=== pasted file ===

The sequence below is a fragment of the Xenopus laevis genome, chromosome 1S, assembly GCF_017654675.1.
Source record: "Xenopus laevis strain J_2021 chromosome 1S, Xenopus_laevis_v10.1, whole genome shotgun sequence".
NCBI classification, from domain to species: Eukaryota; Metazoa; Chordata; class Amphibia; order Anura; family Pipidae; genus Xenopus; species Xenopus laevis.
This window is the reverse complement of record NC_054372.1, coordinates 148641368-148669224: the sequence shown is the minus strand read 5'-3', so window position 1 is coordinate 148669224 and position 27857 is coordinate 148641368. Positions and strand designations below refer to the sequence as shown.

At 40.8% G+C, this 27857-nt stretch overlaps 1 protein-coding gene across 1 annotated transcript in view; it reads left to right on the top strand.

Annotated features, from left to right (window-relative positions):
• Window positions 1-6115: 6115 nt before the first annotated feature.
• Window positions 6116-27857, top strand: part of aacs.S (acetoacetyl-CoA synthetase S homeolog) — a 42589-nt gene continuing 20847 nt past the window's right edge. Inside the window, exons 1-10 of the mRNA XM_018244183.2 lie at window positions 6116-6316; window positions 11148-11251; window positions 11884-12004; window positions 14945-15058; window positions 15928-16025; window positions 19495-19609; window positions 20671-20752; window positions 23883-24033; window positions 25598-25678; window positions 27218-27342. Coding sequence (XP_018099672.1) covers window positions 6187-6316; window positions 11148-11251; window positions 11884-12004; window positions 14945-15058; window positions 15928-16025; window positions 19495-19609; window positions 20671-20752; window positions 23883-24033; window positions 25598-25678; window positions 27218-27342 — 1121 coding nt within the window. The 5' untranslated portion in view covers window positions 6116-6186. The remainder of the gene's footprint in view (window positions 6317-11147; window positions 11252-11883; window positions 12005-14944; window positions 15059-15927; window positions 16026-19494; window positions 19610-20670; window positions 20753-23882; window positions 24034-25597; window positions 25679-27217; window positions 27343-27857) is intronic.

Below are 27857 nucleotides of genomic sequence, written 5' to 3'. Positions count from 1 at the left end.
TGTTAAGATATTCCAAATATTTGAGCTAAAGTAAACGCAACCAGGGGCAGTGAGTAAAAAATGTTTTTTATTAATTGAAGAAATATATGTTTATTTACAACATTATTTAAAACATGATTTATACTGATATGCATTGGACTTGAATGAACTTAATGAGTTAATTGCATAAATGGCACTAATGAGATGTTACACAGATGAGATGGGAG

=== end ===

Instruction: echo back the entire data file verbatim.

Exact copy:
The sequence below is a fragment of the Xenopus laevis genome, chromosome 1S, assembly GCF_017654675.1.
Source record: "Xenopus laevis strain J_2021 chromosome 1S, Xenopus_laevis_v10.1, whole genome shotgun sequence".
NCBI classification, from domain to species: Eukaryota; Metazoa; Chordata; class Amphibia; order Anura; family Pipidae; genus Xenopus; species Xenopus laevis.
This window is the reverse complement of record NC_054372.1, coordinates 148641368-148669224: the sequence shown is the minus strand read 5'-3', so window position 1 is coordinate 148669224 and position 27857 is coordinate 148641368. Positions and strand designations below refer to the sequence as shown.

At 40.8% G+C, this 27857-nt stretch overlaps 1 protein-coding gene across 1 annotated transcript in view; it reads left to right on the top strand.

Annotated features, from left to right (window-relative positions):
• Window positions 1-6115: 6115 nt before the first annotated feature.
• Window positions 6116-27857, top strand: part of aacs.S (acetoacetyl-CoA synthetase S homeolog) — a 42589-nt gene continuing 20847 nt past the window's right edge. Inside the window, exons 1-10 of the mRNA XM_018244183.2 lie at window positions 6116-6316; window positions 11148-11251; window positions 11884-12004; window positions 14945-15058; window positions 15928-16025; window positions 19495-19609; window positions 20671-20752; window positions 23883-24033; window positions 25598-25678; window positions 27218-27342. Coding sequence (XP_018099672.1) covers window positions 6187-6316; window positions 11148-11251; window positions 11884-12004; window positions 14945-15058; window positions 15928-16025; window positions 19495-19609; window positions 20671-20752; window positions 23883-24033; window positions 25598-25678; window positions 27218-27342 — 1121 coding nt within the window. The 5' untranslated portion in view covers window positions 6116-6186. The remainder of the gene's footprint in view (window positions 6317-11147; window positions 11252-11883; window positions 12005-14944; window positions 15059-15927; window positions 16026-19494; window positions 19610-20670; window positions 20753-23882; window positions 24034-25597; window positions 25679-27217; window positions 27343-27857) is intronic.

Below are 27857 nucleotides of genomic sequence, written 5' to 3'. Positions count from 1 at the left end.
TGTTAAGATATTCCAAATATTTGAGCTAAAGTAAACGCAACCAGGGGCAGTGAGTAAAAAATGTTTTTTATTAATTGAAGAAATATATGTTTATTTACAACATTATTTAAAACATGATTTATACTGATATGCATTGGACTTGAATGAACTTAATGAGTTAATTGCATAAATGGCACTAATGAGATGTTACACAGATGAGATGGGAG